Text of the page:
‘I’d Have More’: Children Are More than a Cost, Parents Correct Abrams
“Let’s be clear. Having children is why you’re worried about your price for gas. It’s why you’re concerned about how much food costs,” Georgia gubernatorial candidate Stacey Abrams told “Morning Joe” viewers on Wednesday. The question: “What could you do as governor to alleviate the concerns of Georgia voters about those livability — daily, hourly — issues that they’re confronted with?” Her answer: more abortion, obviously. Oh, if only Christians were so creative and persistent in sharing the gospel!
Senator Rick Scott (R-Fla.) was appalled. “It’s just, it’s disgusting. These Democrats act like we don’t want children. I love children. We all do,” exclaimed Scott Wednesday on “Washington Watch.” Host Tony Perkins agreed, “I have five. I wish I had more. If I’d have started earlier, I would.”
Scott recalled a moment from the debate in his 2010 race for governor of Florida, “they asked my opponent and me, ‘do we have any regrets?’ My opponent said she had no regrets. And I said, ‘if I had known that I would be able to afford more kids, I’d have more kids.’ I love kids. Who doesn’t want to bring great babies in this world and have an opportunity to help raise them? I mean, we all do. I love my children, my grandchildren. Yeah, I just I don’t get this idea that the people — I don’t know people that want to get rid of children. I mean, how many people want to adopt right now?”
Before she was saved, my mom didn’t want to have children. She believed this world was too evil a place to justify bringing children into it. Others fear that having children can be a barrier to people climbing out of poverty; Abrams herself said, “this is very much a question of whether they’re going to end up in poverty in the next five years.” Still others view children as a hassle; they want to focus all their time, energy, and money on themselves. As real and powerful as these considerations are, none of them outweighs the joy, satisfaction, and fulfillment of raising children. And certainly none can justify the premeditated killing of an innocent baby in cold blood.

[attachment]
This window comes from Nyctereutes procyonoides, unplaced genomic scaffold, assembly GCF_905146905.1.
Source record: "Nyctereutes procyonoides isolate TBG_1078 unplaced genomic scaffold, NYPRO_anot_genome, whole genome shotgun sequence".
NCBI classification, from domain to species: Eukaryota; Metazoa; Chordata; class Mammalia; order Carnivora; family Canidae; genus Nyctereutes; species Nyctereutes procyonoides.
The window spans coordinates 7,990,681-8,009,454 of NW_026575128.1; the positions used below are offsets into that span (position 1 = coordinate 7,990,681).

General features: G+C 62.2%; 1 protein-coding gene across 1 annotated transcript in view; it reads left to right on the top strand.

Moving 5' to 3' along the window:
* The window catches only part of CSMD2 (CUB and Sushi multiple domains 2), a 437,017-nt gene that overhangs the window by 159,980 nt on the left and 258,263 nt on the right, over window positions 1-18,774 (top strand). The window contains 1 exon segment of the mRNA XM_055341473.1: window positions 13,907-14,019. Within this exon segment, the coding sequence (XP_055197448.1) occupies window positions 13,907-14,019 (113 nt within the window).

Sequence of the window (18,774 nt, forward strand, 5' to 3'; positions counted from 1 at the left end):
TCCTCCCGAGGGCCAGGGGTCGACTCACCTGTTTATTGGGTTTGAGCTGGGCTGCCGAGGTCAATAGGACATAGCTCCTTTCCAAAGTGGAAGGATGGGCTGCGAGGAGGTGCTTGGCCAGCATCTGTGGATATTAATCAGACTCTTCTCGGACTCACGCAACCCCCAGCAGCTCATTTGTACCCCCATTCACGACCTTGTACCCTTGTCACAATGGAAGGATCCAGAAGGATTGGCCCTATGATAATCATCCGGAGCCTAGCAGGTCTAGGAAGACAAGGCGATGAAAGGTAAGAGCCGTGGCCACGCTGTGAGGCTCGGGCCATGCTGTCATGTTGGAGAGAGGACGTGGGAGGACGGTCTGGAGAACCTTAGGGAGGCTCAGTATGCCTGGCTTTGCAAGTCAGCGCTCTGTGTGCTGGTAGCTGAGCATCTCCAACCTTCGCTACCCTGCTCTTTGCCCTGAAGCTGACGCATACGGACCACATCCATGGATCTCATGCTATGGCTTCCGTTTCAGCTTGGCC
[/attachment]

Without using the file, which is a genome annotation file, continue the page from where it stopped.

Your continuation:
Everything changed for my mom when she came to know Jesus. Now, my parents have six children and one grandchild, who is pictured above. The financial sacrifices, it turns out, were investments, and they are now paying dividends. The up-front labor of caring for infants was quickly repaid by kids who could help around the house. Lord willing, one day we siblings will return the favor and care for our parents in their old age.
But the greatest benefits of parenthood cannot be measured with the tools of social science. The pleasure of spending precious moments with one’s children is indescribable, incomparable, and invaluable. When my parents came to visit their first grandchild, the most commonly repeated word was “tickled.” Such has been the nearly universal experience of parents throughout human history — even the parents whom it surprised. Career-obsessed Westerners, who are too busy even to know their own children, are an extreme aberration from the historical norm.